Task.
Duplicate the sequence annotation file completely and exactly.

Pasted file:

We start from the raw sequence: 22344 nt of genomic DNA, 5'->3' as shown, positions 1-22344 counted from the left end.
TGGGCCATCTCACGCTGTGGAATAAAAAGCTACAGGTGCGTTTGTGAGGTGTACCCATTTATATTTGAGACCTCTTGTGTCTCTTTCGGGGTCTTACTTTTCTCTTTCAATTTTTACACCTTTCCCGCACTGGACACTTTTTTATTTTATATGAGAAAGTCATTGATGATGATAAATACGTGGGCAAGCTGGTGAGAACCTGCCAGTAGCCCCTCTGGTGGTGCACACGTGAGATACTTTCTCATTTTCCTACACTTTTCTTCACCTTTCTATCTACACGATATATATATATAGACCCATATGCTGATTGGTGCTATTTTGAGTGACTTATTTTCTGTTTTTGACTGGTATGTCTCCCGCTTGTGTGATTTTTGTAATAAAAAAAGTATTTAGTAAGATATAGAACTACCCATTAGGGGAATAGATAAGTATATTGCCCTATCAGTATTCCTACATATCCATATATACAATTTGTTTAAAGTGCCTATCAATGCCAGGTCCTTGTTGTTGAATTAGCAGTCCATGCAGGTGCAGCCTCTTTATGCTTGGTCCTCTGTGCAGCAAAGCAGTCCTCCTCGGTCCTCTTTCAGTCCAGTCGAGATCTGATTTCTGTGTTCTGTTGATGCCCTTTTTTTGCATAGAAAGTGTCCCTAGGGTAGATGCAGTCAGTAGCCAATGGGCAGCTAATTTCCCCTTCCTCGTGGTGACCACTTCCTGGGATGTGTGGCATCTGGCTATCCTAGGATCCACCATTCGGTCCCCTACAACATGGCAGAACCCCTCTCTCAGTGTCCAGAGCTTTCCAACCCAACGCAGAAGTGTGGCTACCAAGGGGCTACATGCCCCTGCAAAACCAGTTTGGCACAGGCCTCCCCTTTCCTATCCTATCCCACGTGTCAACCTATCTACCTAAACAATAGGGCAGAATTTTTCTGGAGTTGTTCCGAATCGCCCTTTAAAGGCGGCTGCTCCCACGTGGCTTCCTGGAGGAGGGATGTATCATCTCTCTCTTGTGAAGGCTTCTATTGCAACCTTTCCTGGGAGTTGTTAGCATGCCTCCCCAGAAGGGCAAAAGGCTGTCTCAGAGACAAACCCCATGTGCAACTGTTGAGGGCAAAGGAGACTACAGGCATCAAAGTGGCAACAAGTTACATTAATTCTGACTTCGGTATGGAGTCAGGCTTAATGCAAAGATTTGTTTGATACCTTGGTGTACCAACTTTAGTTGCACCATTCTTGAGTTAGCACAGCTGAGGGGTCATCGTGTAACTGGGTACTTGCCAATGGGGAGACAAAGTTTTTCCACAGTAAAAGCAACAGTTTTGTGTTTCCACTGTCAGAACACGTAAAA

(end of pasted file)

We start from the raw sequence: 22344 nt of genomic DNA, 5'->3' as shown, positions 1-22344 counted from the left end.
TGGGCCATCTCACGCTGTGGAATAAAAAGCTACAGGTGCGTTTGTGAGGTGTACCCATTTATATTTGAGACCTCTTGTGTCTCTTTCGGGGTCTTACTTTTCTCTTTCAATTTTTACACCTTTCCCGCACTGGACACTTTTTTATTTTATATGAGAAAGTCATTGATGATGATAAATACGTGGGCAAGCTGGTGAGAACCTGCCAGTAGCCCCTCTGGTGGTGCACACGTGAGATACTTTCTCATTTTCCTACACTTTTCTTCACCTTTCTATCTACACGATATATATATATAGACCCATATGCTGATTGGTGCTATTTTGAGTGACTTATTTTCTGTTTTTGACTGGTATGTCTCCCGCTTGTGTGATTTTTGTAATAAAAAAAGTATTTAGTAAGATATAGAACTACCCATTAGGGGAATAGATAAGTATATTGCCCTATCAGTATTCCTACATATCCATATATACAATTTGTTTAAAGTGCCTATCAATGCCAGGTCCTTGTTGTTGAATTAGCAGTCCATGCAGGTGCAGCCTCTTTATGCTTGGTCCTCTGTGCAGCAAAGCAGTCCTCCTCGGTCCTCTTTCAGTCCAGTCGAGATCTGATTTCTGTGTTCTGTTGATGCCCTTTTTTTGCATAGAAAGTGTCCCTAGGGTAGATGCAGTCAGTAGCCAATGGGCAGCTAATTTCCCCTTCCTCGTGGTGACCACTTCCTGGGATGTGTGGCATCTGGCTATCCTAGGATCCACCATTCGGTCCCCTACAACATGGCAGAACCCCTCTCTCAGTGTCCAGAGCTTTCCAACCCAACGCAGAAGTGTGGCTACCAAGGGGCTACATGCCCCTGCAAAACCAGTTTGGCACAGGCCTCCCCTTTCCTATCCTATCCCACGTGTCAACCTATCTACCTAAACAATAGGGCAGAATTTTTCTGGAGTTGTTCCGAATCGCCCTTTAAAGGCGGCTGCTCCCACGTGGCTTCCTGGAGGAGGGATGTATCATCTCTCTCTTGTGAAGGCTTCTATTGCAACCTTTCCTGGGAGTTGTTAGCATGCCTCCCCAGAAGGGCAAAAGGCTGTCTCAGAGACAAACCCCATGTGCAACTGTTGAGGGCAAAGGAGACTACAGGCATCAAAGTGGCAACAAGTTACATTAATTCTGACTTCGGTATGGAGTCAGGCTTAATGCAAAGATTTGTTTGATACCTTGGTGTACCAACTTTAGTTGCACCATTCTTGAGTTAGCACAGCTGAGGGGTCATCGTGTAACTGGGTACTTGCCAATGGGGAGACAAAGTTTTTCCACAGTAAAAGCAACAGTTTTGTGTTTCCACTGTCAGAACACGTAAAA